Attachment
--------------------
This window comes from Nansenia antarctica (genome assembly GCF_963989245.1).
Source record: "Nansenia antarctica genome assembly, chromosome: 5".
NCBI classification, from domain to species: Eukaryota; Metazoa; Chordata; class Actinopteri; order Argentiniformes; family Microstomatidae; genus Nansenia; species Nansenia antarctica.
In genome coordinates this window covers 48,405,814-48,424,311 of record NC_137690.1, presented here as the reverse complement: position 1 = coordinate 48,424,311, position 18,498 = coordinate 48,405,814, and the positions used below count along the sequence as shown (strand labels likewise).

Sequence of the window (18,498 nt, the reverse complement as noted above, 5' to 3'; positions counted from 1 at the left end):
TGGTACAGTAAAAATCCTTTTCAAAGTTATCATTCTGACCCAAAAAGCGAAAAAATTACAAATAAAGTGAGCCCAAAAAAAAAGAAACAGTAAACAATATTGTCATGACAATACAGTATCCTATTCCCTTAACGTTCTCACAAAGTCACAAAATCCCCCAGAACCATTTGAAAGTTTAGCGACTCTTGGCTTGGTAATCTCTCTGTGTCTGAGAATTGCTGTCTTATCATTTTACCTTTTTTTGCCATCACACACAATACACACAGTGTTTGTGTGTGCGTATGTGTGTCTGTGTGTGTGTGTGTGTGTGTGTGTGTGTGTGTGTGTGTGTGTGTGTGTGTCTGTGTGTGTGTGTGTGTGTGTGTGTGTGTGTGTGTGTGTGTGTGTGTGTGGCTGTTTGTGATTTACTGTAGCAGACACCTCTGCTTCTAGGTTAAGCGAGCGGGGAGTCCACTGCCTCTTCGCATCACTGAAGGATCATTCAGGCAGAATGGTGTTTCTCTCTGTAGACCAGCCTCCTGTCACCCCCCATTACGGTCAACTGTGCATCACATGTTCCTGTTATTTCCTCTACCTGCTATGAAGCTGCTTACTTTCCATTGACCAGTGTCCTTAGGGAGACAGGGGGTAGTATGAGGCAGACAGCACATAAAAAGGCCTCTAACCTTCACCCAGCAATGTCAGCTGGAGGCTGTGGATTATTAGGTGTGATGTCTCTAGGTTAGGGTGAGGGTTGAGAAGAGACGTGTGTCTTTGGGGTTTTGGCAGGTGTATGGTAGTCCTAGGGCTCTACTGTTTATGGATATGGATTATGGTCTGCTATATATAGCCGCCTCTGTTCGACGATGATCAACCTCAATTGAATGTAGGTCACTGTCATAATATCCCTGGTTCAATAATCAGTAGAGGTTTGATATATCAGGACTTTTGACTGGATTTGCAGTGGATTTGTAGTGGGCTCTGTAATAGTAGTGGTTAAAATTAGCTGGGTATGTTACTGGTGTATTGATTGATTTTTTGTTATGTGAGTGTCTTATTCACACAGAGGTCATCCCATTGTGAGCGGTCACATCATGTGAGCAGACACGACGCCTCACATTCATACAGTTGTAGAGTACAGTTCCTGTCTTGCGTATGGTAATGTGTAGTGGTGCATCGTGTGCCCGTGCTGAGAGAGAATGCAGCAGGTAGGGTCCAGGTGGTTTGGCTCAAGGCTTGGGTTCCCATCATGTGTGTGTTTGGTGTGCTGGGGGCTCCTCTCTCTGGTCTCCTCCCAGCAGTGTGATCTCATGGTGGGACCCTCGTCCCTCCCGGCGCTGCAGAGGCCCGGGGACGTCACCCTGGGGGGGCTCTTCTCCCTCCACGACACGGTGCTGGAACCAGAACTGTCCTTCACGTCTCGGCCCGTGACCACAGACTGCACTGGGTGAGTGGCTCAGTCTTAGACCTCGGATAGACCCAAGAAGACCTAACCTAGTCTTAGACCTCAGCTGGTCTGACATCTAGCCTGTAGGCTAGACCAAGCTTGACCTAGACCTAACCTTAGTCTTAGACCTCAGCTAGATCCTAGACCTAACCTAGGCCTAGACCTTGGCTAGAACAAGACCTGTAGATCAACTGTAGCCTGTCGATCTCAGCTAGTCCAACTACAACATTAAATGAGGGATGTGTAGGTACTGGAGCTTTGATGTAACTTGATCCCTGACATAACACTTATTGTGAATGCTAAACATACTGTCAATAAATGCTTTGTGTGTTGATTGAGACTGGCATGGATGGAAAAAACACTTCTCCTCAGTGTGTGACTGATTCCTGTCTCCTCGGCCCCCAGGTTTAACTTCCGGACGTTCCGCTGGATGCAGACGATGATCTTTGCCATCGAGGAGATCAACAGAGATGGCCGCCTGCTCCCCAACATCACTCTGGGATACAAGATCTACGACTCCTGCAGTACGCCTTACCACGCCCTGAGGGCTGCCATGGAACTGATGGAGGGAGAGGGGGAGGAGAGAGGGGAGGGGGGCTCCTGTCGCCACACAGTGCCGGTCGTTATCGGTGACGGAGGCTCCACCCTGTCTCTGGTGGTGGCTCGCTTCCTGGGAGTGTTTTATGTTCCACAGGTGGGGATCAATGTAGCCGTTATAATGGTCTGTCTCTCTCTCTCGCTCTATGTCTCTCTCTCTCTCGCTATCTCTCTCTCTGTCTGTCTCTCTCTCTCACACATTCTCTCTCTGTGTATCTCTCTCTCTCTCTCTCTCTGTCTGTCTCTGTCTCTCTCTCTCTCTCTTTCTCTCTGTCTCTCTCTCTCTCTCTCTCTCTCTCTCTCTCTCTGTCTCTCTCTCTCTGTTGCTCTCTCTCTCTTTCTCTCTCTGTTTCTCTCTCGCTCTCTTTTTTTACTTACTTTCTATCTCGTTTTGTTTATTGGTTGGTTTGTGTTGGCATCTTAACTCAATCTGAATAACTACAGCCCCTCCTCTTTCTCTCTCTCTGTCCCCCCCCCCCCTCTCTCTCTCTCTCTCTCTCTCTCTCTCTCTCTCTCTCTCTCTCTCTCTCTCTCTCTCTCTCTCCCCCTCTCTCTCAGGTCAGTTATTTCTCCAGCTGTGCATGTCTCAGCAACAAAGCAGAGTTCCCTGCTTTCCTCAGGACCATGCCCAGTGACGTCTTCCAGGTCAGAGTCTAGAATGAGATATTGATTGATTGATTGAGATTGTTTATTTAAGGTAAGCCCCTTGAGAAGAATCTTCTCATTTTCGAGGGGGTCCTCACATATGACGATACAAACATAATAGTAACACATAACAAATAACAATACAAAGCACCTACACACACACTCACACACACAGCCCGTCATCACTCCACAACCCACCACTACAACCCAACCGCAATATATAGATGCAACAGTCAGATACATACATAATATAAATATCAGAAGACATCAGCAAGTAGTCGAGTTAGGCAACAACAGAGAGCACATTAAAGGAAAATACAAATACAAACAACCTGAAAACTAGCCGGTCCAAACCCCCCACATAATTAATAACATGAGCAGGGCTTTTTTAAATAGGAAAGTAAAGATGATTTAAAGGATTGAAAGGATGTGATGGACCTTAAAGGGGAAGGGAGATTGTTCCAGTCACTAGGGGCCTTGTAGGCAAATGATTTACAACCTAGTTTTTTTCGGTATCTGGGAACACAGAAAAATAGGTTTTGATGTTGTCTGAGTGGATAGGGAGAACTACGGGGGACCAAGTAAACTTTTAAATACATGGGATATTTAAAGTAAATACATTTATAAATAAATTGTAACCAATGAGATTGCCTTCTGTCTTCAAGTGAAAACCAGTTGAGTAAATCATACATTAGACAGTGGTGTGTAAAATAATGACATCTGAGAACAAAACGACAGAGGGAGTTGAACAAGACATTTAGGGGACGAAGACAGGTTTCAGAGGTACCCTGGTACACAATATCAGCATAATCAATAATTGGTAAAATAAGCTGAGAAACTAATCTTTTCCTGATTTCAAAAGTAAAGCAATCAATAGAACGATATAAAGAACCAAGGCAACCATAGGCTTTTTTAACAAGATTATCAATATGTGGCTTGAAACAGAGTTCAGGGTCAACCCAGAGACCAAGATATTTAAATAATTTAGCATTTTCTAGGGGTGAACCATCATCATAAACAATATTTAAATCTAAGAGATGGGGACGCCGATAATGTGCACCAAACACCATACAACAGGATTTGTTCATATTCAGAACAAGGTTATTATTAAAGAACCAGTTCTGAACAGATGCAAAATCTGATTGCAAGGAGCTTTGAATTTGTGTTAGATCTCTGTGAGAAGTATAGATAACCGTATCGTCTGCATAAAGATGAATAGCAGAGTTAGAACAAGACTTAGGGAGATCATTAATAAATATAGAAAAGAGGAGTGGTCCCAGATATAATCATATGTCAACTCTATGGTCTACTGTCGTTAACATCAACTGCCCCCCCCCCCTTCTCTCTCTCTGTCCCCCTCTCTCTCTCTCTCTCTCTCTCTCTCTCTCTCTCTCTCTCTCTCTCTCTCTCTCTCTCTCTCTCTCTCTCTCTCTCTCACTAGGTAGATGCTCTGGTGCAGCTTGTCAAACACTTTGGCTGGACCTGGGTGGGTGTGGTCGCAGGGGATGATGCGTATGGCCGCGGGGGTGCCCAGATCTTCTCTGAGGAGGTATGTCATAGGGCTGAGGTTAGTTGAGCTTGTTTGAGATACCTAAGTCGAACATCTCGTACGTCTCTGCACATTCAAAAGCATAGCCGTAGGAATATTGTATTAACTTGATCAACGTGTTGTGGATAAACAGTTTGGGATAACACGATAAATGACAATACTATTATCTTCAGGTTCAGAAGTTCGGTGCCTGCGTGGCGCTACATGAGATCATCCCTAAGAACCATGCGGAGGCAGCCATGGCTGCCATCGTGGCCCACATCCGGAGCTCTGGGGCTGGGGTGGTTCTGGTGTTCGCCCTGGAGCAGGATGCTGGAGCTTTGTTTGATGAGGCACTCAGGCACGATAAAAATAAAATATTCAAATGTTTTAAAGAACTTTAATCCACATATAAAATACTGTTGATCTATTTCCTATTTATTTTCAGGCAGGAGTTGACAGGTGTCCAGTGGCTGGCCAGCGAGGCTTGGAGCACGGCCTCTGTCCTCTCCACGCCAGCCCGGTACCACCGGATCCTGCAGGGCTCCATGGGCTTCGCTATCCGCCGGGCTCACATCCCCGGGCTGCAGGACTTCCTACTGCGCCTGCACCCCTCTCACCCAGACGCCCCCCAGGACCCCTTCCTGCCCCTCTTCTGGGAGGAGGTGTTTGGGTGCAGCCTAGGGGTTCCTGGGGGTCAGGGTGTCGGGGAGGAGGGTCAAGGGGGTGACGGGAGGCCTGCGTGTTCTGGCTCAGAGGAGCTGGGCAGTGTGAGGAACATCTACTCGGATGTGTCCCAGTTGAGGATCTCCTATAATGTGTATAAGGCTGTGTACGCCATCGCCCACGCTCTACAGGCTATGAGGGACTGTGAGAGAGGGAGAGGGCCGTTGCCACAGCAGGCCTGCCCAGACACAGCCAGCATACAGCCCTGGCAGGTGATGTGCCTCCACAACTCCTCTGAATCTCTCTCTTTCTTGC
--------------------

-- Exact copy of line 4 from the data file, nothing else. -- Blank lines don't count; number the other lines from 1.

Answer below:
In genome coordinates this window covers 48,405,814-48,424,311 of record NC_137690.1, presented here as the reverse complement: position 1 = coordinate 48,424,311, position 18,498 = coordinate 48,405,814, and the positions used below count along the sequence as shown (strand labels likewise).